In golf, proper body movements are essential in performing the age-old movement we call the golf swing. At Joey D Golf understanding these movements is our specialty. So, naturally having our clients run through a full body assessment is vital to our way of teaching. As their coach understanding how their body moves helps me identify some of the limitations that are detrimental to their golf swing. These limitations whether it spawns from lack of flexibility, range of motion, strength, balance or even compensations from previous injuries allows me to build a program based around an individual’s needs.
For example, there might be some strength and imbalances in their hips, tightness in their shoulders or in their back. Issues that will often hinder the student from moving the correct way throughout the golf swing. Over the next few paragraphs we’ll go through a common fault we see in the hips due to lack of mobility and strength and show you an exercise that gives our student the range of motion they need to improve their overall game.
What I often see during a backswing is the golfer’s inability to separate the lower body from their upper body. For example, if I ask a student to show me a backswing with proper hip rotation what they will usually do is move their pelvis along with their upper body at the same time.
This sets them up in a very weak position at the top of their swing and although it might feel powerful to turn everything and get behind the ball in such a way, in actuality they are making it harder on themselves to swing the club properly on plane and they’ll be prone to injury as well.
So what causes this? More often than not it’s due to poor hip mobility. The hips help move the legs in all different directions while stabilizing them at the same time. Although some might have strength in some areas of the hip few enjoy a full range of motion thus negatively impacting their golf swing.
If you can’t involve your lower body properly during the swing then it becomes an upper body dominant golf swing, affecting their backswing, downswing and follow through.
One of the things we do at Joey D Golf in order to fix these issues is to get the hips to not only be strong but mobile enough as well. A great simple exercise I incorporate with my student’s training is called Mountain Climbers. My colleague Ali Gilbert, a Fitness Professional introduced me to this exercise as a way to create some greater range of motion in the hips.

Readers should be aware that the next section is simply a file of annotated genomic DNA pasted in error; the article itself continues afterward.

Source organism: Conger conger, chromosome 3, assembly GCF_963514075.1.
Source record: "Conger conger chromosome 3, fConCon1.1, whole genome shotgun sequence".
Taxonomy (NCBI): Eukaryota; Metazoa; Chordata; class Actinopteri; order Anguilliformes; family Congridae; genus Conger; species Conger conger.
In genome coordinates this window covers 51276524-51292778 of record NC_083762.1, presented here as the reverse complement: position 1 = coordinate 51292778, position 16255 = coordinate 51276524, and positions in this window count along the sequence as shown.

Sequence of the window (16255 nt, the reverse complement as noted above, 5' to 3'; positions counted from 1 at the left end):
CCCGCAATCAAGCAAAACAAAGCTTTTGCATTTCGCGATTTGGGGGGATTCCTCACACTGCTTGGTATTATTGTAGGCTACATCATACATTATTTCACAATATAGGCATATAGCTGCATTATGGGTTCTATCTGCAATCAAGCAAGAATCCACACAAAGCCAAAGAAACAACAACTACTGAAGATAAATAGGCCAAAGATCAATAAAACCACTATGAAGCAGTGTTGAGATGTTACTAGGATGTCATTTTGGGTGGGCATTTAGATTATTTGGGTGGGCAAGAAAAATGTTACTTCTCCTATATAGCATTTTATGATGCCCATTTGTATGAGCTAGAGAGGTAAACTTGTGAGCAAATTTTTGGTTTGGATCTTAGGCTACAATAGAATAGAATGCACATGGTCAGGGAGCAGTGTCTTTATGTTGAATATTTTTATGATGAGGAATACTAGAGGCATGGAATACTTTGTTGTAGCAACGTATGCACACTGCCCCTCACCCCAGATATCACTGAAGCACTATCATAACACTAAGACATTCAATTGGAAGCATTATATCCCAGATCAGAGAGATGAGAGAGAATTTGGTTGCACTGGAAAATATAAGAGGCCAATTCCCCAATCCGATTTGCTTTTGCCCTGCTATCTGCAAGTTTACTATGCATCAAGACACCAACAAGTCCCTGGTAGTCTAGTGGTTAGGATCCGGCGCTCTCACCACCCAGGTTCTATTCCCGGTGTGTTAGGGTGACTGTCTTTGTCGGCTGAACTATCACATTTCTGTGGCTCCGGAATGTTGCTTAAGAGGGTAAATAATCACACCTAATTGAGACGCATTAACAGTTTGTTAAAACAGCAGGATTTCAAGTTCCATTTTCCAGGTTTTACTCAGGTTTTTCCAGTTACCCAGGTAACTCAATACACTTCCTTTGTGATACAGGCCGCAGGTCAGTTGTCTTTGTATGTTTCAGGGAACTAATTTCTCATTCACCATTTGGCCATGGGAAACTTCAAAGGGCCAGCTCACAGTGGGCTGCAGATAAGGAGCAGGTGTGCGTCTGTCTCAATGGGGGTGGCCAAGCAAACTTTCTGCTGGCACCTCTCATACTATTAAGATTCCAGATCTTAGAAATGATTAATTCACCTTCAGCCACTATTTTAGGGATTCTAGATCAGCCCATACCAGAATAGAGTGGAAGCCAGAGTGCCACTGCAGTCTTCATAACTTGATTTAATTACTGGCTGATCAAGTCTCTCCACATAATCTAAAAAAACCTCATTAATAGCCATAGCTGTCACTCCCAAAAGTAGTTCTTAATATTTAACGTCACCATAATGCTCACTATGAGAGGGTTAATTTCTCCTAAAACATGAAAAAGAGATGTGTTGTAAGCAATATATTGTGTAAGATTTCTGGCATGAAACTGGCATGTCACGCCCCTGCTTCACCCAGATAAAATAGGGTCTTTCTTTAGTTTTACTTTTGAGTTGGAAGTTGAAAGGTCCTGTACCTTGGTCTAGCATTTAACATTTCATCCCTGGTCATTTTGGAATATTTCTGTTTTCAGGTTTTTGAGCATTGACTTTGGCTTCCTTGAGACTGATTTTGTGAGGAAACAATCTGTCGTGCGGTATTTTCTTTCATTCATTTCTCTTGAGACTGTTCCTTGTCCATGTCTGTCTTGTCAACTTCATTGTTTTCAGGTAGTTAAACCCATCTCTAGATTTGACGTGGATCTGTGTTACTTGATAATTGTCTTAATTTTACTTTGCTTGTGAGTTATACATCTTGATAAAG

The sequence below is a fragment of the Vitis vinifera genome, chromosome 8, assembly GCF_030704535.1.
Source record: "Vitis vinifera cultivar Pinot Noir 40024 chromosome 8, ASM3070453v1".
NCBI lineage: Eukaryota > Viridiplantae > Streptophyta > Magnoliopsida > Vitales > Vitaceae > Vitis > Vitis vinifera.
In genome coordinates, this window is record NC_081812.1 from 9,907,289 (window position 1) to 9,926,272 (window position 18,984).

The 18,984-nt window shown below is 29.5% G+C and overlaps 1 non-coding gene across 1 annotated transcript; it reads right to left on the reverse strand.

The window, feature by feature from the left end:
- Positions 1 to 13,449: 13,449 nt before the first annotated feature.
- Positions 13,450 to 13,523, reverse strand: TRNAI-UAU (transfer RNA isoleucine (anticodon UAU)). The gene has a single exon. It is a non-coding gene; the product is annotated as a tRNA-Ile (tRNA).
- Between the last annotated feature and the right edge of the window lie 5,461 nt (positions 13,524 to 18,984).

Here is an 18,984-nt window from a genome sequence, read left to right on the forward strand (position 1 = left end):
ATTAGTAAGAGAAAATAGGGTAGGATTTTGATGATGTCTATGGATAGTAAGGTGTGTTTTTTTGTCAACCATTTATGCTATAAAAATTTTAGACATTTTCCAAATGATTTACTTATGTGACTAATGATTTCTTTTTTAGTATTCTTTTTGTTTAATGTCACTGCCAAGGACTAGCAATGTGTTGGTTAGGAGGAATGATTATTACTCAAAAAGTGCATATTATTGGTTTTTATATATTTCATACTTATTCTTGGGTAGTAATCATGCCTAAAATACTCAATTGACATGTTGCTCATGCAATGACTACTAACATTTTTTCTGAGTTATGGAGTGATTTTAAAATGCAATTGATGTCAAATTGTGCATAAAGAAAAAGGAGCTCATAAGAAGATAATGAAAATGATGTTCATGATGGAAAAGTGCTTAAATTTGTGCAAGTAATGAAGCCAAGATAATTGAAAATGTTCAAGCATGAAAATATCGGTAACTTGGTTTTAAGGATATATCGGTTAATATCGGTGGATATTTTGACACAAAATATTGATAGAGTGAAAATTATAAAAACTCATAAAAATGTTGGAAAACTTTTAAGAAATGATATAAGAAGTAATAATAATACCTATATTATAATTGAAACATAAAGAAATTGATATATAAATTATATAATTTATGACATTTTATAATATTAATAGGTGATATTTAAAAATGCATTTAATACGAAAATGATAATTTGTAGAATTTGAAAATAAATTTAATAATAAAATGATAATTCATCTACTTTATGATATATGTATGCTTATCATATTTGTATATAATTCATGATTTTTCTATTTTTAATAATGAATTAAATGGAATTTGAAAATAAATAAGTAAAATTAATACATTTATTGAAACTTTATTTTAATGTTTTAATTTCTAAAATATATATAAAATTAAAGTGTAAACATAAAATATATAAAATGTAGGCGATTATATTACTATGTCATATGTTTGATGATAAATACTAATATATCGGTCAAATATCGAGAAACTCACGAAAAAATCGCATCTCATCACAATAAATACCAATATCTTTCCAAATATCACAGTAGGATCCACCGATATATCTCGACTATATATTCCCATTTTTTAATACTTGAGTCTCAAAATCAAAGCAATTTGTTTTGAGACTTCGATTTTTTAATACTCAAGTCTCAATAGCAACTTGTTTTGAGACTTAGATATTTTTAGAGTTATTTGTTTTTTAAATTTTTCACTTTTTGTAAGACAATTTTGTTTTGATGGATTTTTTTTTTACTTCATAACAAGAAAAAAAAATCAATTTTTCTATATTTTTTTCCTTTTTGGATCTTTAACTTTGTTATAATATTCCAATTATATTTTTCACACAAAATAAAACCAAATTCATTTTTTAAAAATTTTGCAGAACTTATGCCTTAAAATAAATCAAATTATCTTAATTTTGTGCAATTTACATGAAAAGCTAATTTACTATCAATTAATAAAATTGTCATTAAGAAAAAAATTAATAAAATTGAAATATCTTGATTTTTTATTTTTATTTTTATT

Her explanation of the exercise goes as follows, “Mountain climbers create full body tension allowing us to dial into the ground so that we hit pretty much every muscle but forces us to use our hip flexors which are often weak, and mistaken as tight. Strengthening our hip flexors in conjunction with the other core muscles will allow our nervous system to recognize the hip joint as stronger, thus allowing more movement in that area.”
Melissa Corley Demonstrates how the Mountain Climbers exercise is performed:
Then you repeat the same thing with the other leg.
Very important to keep the hips from bouncing up and down. The slower you perform this exercise the better you’ll stretch out the muscles throughout the move. A plus to this exercise is that you will also be engaging your core muscles as well the arms and shoulders. Push for ten repetitions on each side.
Identifying weaknesses such as hip mobility issues and working towards correcting them will have a greater benefit to you and your game than working around a, say chaotic move with very little control and coming up with compensating moves. Addressing these issues will not only let us play the game for a longer period of time but it will also help us lead a much more comfortable lifestyle. As golf specific fitness and swing coaches here at Joey D Golf, it is not just our responsibility to improve the game of our students but to improve their overall health. The Mountain Climbers exercise will definitely help you do both.
Until next time hit them well!
Marvin Sangüesa is a PGA Professional Golf Coach based at the Joey D Golf Performance Center in Jupiter, Florida.
More information about Marvin Sangüesa is available on his website www.marvinsanguesa.com and on Youtube where he posts regular instructional videos. You can also follow Marvin online on Twitter, Facebook & Instagram.